Asian countries get a boost from the Center for Social Development

Innovations in asset building a project of the Brown School center

In East and Southeast Asia, a strong and growing interest exists in asset building as a social and economic development strategy.

In its simplest form, asset building refers to strategies that increase financial and tangible assets, such as savings, homes and businesses of all kinds. Asset building focuses on long-term development of families.

The Center for Social Development (CSD) at Washington University’s Brown School is advising and helping to test innovations in asset building in several countries.

“Much of the East and Southeast Asia region is still in a process of defining its social policies,” says Michael Sherraden, Ph.D., the Benjamin E. Youngdahl Professor of Social Development and director of the CSD.

“Rather than automatically adopting social policies of the West, countries in this region are looking for policies suited to their economies and social arrangements,” Sherraden says.

“In some sense, these countries are ‘open’ to social innovation — they are trying things out,” he says. “This is not always a smooth process, but one of the positive features is testing new models of social policy. Although asset-based policy was defined in the West, it is getting at least as much traction in East and Southeast Asia.”

Sherraden is the creator of one of the leading asset building policies — individual development accounts (IDAs) — which are accounts with matched savings. IDAs are similar to 401(k)s, except that they are designed to be available to all with progressive matching for low-income families and can be started as early as birth.

CSD has worked with many scholars in Asia who have been the pioneers and the driving forces of promoting asset-based social development strategy. CSD’s research findings in the United States with low-income peopulations have informed policy innovations by Asian governments, leading to adoption of asset building as one component of their social policies.

Examples of progress in Asia


  • Singapore now has a comprehensive and innovative cradle-to-grave asset-building policy, in which matched savings accounts are used to fund education for children, home purchase and retirement.

South Korea

  • Increasing scholarship and research evidence on IDAs within South Korea is yielding promising results.
  • In Seoul, the IDA program has expanded to 20,000 accounts completed in December 2009, with plans to add another 10,000 accounts in 2010.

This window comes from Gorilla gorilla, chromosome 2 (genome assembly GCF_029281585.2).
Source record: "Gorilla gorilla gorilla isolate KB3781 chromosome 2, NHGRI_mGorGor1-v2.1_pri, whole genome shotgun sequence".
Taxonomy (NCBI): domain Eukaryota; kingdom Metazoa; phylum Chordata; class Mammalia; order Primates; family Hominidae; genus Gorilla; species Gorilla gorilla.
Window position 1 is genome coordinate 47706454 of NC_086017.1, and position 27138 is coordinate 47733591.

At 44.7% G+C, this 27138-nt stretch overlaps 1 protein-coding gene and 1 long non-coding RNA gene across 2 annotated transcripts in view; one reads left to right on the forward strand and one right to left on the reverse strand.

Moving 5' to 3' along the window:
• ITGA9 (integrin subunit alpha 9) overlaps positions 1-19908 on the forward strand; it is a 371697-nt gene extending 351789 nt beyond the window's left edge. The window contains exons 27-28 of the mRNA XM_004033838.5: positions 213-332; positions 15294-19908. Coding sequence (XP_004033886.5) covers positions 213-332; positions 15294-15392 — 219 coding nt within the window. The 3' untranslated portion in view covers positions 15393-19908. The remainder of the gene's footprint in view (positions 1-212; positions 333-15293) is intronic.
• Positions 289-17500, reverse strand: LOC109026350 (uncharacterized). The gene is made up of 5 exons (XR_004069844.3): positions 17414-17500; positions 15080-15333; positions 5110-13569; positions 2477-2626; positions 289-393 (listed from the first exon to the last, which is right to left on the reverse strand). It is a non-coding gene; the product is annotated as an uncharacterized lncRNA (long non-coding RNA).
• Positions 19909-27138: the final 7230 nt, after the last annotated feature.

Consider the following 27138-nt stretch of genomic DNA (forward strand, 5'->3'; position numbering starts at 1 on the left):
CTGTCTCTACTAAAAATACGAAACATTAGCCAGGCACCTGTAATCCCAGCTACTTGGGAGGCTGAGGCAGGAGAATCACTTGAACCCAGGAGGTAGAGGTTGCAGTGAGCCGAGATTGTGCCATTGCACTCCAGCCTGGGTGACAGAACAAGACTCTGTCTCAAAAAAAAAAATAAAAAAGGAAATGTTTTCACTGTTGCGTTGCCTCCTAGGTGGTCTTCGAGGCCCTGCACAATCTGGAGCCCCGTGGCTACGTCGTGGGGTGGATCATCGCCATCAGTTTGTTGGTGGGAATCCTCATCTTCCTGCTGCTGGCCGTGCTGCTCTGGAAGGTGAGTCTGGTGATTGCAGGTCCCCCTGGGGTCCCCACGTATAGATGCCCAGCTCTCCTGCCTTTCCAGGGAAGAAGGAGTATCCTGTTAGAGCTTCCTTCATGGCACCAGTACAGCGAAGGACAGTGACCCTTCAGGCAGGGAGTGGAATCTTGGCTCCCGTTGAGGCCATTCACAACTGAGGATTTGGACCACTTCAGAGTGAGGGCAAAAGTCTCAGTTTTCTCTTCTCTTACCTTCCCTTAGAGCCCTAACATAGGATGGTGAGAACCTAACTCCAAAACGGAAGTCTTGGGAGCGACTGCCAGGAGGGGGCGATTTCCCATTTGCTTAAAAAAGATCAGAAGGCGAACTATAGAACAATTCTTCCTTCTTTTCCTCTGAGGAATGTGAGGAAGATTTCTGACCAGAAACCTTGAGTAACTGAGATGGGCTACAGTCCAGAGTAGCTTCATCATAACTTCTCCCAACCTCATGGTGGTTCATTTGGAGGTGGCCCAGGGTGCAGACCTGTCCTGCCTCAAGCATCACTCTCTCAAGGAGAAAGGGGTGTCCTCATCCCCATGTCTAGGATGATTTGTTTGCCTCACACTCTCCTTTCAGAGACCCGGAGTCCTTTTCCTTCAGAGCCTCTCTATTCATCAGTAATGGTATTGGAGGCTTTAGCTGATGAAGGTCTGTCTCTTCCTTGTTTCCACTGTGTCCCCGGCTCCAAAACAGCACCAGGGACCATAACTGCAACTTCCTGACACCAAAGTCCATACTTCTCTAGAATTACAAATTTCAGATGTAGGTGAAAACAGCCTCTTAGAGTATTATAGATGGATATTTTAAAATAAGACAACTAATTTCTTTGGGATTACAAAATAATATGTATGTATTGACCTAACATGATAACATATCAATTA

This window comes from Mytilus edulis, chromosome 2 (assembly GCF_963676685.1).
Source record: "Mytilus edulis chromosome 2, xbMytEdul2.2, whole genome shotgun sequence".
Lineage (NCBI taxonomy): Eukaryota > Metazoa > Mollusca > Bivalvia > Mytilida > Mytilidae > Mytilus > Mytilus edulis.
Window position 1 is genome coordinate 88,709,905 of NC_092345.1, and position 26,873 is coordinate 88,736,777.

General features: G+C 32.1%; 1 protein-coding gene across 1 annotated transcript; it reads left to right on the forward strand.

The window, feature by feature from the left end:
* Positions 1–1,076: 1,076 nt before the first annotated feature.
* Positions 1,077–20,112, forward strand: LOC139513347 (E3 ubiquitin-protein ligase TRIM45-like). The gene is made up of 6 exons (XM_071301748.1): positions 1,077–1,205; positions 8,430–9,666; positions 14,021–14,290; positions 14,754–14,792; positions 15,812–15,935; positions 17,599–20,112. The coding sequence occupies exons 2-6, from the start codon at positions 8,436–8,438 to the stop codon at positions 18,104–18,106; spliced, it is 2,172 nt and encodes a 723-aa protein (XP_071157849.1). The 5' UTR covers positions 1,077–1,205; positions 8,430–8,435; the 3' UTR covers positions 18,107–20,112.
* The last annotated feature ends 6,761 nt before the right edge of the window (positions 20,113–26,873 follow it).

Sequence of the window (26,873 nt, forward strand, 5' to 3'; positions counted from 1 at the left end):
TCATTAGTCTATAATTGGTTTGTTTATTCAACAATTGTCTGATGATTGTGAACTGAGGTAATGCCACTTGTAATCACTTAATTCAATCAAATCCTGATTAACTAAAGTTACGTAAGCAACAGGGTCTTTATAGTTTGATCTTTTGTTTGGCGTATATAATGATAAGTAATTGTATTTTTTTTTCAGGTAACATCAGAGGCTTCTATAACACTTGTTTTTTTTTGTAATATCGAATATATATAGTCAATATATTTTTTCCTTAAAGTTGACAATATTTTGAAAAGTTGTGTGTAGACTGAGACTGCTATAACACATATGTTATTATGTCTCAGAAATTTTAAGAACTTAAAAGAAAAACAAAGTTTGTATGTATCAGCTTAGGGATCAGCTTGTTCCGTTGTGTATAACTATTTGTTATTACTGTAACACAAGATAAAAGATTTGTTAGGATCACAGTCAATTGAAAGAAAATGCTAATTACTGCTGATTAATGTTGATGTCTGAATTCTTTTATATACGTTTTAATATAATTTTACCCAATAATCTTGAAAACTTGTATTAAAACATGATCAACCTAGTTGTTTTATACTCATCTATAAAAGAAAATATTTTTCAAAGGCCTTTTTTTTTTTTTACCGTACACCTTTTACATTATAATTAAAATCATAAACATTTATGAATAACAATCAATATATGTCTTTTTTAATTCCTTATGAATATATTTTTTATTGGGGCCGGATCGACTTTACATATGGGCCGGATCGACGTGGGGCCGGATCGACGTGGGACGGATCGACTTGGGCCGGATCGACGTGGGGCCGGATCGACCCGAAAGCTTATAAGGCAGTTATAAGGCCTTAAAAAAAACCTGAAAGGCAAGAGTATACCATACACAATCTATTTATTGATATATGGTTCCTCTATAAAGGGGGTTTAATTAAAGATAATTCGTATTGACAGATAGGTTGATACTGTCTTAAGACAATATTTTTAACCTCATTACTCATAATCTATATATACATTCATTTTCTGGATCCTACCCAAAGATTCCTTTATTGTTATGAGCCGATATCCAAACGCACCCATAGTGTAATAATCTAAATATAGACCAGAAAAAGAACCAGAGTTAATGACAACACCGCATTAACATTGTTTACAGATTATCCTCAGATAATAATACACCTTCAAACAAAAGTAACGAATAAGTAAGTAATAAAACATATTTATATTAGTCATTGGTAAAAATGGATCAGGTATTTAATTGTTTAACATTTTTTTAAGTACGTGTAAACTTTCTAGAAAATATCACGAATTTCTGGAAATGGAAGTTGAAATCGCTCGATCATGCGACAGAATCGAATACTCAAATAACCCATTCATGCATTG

• The government of South Korea recently has instituted a national asset-building policy for institutionalized children.
  • The city government of Seoul has implemented an asset-building initiative that is focused on low-income households, and other cities in Korea have followed suit.


  • Research evidence on Family Development Accounts in Taipei continues to be encouraging, and matched savings has spread to several other cities in Taiwan.
  • CSD assisted the Taipei city government with policy and research design for a pilot asset-building program that was modeled after U.S.-based IDA programs.

Hong Kong

  • A demonstration and research on child development accounts for low-income families continues in Hong Kong.


  • A non-governmental organization has met with the CSD to discuss creating child development accounts in Macao.

Mainland China

  • The Hutubi Rural Social Security Loan Program, which enables participants to borrow for their agricultural production or other life investments using their social security cards as collateral, has expanded from Xinjiang province to several other provinces in China.
  • The Brown School is partnering in the Sichuan earthquake region. General themes of asset building and capacity building have been adopted for this work. The Brown School’s ties with Hong Kong Polytechnic University makes this partnership possible.

Research on asset building in Asia is directly connected to CSD’s work on asset-based social development strategies in the United States and the rest of the world.

Singapore’s universal approach to asset building for all children, for example, informs CSD’s “SEED for Oklahoma Kids” experiment, which tests the idea of giving every child an asset-building account at birth. In a consortium led by Save the Children, CSD is planning to test youth savings accounts in four developing countries.

Asset building is not the only area of CSD’s work in Asia. Productive aging is a growing research field. Under the leadership of Nancy Morrow-Howell, Ph.D., the Ralph and Muriel Pumphrey Professor of Social Work, and Gao Jianguo, Ph.D., professor at Shandong University, the CSD and Shandong University organized the first national conference on productive aging in China, held in July 2009 in Jinan, the capital of Shandong province.

At the Brown School, CSD’s international work attracts students from around the world. Current students and alumni are a growing influence in the design and testing of social policy in several Asian nations. Other students have learned from research on asset building in Asia to inform studies in other areas of the world.